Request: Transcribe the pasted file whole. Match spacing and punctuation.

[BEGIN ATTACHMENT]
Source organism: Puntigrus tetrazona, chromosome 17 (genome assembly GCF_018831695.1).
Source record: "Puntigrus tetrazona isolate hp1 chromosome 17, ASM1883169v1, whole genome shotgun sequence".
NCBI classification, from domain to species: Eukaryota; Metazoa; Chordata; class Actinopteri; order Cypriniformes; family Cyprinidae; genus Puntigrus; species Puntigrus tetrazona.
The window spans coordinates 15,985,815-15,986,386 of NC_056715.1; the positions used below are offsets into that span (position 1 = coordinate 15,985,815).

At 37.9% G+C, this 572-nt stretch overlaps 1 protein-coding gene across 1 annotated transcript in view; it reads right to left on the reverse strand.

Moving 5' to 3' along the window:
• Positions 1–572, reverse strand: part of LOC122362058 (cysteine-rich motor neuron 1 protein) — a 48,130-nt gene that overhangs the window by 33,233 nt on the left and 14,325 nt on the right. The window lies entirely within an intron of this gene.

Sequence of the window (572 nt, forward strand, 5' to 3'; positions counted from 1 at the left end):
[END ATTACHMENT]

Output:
Source organism: Puntigrus tetrazona, chromosome 17 (genome assembly GCF_018831695.1).
Source record: "Puntigrus tetrazona isolate hp1 chromosome 17, ASM1883169v1, whole genome shotgun sequence".
NCBI classification, from domain to species: Eukaryota; Metazoa; Chordata; class Actinopteri; order Cypriniformes; family Cyprinidae; genus Puntigrus; species Puntigrus tetrazona.
The window spans coordinates 15,985,815-15,986,386 of NC_056715.1; the positions used below are offsets into that span (position 1 = coordinate 15,985,815).

At 37.9% G+C, this 572-nt stretch overlaps 1 protein-coding gene across 1 annotated transcript in view; it reads right to left on the reverse strand.

Moving 5' to 3' along the window:
• Positions 1–572, reverse strand: part of LOC122362058 (cysteine-rich motor neuron 1 protein) — a 48,130-nt gene that overhangs the window by 33,233 nt on the left and 14,325 nt on the right. The window lies entirely within an intron of this gene.

Sequence of the window (572 nt, forward strand, 5' to 3'; positions counted from 1 at the left end):